The Compelling Relationship Between Automation and ESG
Control and measurement are two key requirements for any ESG program. As with any program, before controlling an outcome, you need to understand where you are today (benchmark) and then track progress against targets of where you want to be. The good news is that there is growing consensus on what metrics should be used to measure and track progress against ESG principles and goals. Standards groups like SASB (the Sustainable Accounting Standards Board - https://www.sasb.org/) have built frameworks of standards and metrics across many industries related to ESG. The trick becomes how to consistently collect accurate data to produce these metrics in such a way that the information can be quickly leveraged to control outcomes.
Enter advanced automation. The proper automation solution will not only provide irrefutable sensor-based data for ESG metrics, but it will also provide actionable real-time control points that can improve ESG outcomes (often without human intervention). An automation-based approach to ESG is also not specific to any one industry. It will work well in any industry that typically uses automation to improve normal business operations. Oil and Gas, Agriculture, Consumer Products, Municipal Infrastructure (like water and wastewater), and Manufacturing all can benefit greatly by leveraging systems that they may already have in place to drive major improvements in their ESG programs.
Within advanced automation products like SitePro, the concept of scaling controls based on real-time sensor information (a.k.a. PID looping) can have a huge impact on the conservation of natural resources. A simple example of this would be scaling back a pump based on real time volumetric sensor data thereby saving power and increasing the life of any related assets. In this example, you are saving electricity, producing less emissions, and delaying the manufacture and carbon footprint of replacement parts and equipment. The more advanced the solution, the greater the potential for outsized gains in your ESG programs. The practical boundaries are only limited by imagination.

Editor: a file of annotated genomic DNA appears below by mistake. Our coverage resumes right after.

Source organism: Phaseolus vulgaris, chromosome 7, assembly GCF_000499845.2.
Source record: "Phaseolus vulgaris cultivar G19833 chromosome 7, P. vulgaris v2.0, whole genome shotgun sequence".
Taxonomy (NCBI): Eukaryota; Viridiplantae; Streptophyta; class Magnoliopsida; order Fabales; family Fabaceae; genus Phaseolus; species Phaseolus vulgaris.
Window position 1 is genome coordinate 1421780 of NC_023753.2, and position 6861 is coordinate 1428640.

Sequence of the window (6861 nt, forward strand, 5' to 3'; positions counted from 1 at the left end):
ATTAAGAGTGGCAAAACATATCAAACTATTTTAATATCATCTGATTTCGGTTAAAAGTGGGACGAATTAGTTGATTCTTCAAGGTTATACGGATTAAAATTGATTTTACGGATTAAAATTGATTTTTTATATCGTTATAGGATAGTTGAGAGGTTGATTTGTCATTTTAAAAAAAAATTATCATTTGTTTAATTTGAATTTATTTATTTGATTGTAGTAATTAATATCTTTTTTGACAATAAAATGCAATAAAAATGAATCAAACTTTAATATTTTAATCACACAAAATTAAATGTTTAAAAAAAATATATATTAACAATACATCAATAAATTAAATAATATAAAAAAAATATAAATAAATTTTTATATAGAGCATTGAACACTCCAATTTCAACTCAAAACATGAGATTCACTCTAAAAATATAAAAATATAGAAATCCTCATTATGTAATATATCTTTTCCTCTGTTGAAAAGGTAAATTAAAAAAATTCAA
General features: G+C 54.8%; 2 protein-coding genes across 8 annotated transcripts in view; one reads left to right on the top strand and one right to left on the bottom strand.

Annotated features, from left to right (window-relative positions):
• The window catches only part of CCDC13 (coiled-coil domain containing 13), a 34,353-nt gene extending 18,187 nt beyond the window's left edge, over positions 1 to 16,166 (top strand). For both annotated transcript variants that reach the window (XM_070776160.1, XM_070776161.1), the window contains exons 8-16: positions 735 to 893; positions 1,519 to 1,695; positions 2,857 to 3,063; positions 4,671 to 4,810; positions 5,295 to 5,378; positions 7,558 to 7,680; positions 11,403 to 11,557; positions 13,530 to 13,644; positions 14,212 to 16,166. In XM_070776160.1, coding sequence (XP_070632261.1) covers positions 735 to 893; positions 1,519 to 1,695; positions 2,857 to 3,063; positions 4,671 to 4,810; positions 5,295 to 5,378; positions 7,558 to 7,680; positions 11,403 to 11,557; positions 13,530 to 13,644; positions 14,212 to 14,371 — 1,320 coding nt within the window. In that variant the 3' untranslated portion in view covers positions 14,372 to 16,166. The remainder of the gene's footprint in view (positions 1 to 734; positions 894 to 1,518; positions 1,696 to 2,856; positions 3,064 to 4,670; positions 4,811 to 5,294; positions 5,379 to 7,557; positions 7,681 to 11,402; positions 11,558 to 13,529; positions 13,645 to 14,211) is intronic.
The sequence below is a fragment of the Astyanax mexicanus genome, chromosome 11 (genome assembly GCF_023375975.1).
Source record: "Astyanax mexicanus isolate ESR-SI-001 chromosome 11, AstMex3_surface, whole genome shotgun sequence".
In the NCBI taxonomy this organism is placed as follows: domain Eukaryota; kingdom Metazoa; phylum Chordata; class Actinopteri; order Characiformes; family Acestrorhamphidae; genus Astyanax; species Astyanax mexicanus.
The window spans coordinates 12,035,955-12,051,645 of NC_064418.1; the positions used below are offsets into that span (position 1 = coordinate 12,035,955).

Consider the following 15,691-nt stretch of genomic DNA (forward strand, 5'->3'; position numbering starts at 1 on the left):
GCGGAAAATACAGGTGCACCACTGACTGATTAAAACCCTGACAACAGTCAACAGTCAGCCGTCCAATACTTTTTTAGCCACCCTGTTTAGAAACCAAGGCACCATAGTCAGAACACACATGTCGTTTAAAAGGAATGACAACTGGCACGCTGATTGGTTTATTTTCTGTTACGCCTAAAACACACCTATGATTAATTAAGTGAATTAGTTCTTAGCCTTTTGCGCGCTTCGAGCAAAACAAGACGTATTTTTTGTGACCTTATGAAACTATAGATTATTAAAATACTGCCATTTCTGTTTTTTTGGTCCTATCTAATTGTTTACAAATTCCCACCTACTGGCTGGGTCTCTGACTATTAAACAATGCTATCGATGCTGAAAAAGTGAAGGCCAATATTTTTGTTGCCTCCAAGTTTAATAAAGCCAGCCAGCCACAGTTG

The Practical Application of Advanced Automation for ESG
Moving from the conceptual to the practical, as companies wade through creating and implementing ESG programs a good place to start is with an existing framework. Metrics and goals need to be built against whatever framework you choose (or create). From there, you will need to create process and oversight to ensure that these items produce results. We chose to use the SASB standards for this discussion because they are gaining substantial adoption. The standards are documented by industry, however many of the principles and goals are consistent across all industries (e.g. water conservation, CO2 reduction).
What comes next is to map the value chain and business processes for your company to identify any associated ESG impacts. Once mapped, these impact points should be prioritized and reviewed for your ability to control their ESG impact. An example might be an Oil and Gas producer mapping out the natural gas flaring process as an ESG impact point. Further review might reveal that an onsite automation system could be augmented to minimize the flow of gas to the flare with the use of volumetric sensors elsewhere on site. As an advanced automation provider, we have helped many companies map out these types of impact reduction efforts (which usually come with the added benefit of saving money). We have also seen many different scenarios across many different industries where automation is applied with great effect.
There are countless ways to use sensors, controls, and automation to positively impact your ESG impact when physical assets are involved. Advanced automation can also provide more holistic positive impacts that are not immediately obvious. An example of this would be reducing your carbon footprint by providing remote facility monitoring and remote facility control solutions for your workforce. By reducing the number of on-site visits required, vehicle usage, traffic, and emissions are all reduced. The following table maps a few of the real-world scenarios we have seen in practice. This is not intended to be an all-inclusive list of SASB standards or related examples.
A well thought-out ESG strategy coupled with an advanced automation solution will produce large gains for companies that would like to advance their ESG programs. With ever greater emphasis on ESG throughout the world, the question is not whether we should create such a program, but rather, how can make the largest strides against our ESG impacts. The more obvious environmental and social gains will be accompanied by greater access to capital and improved shareholder returns for those who take this type of approach.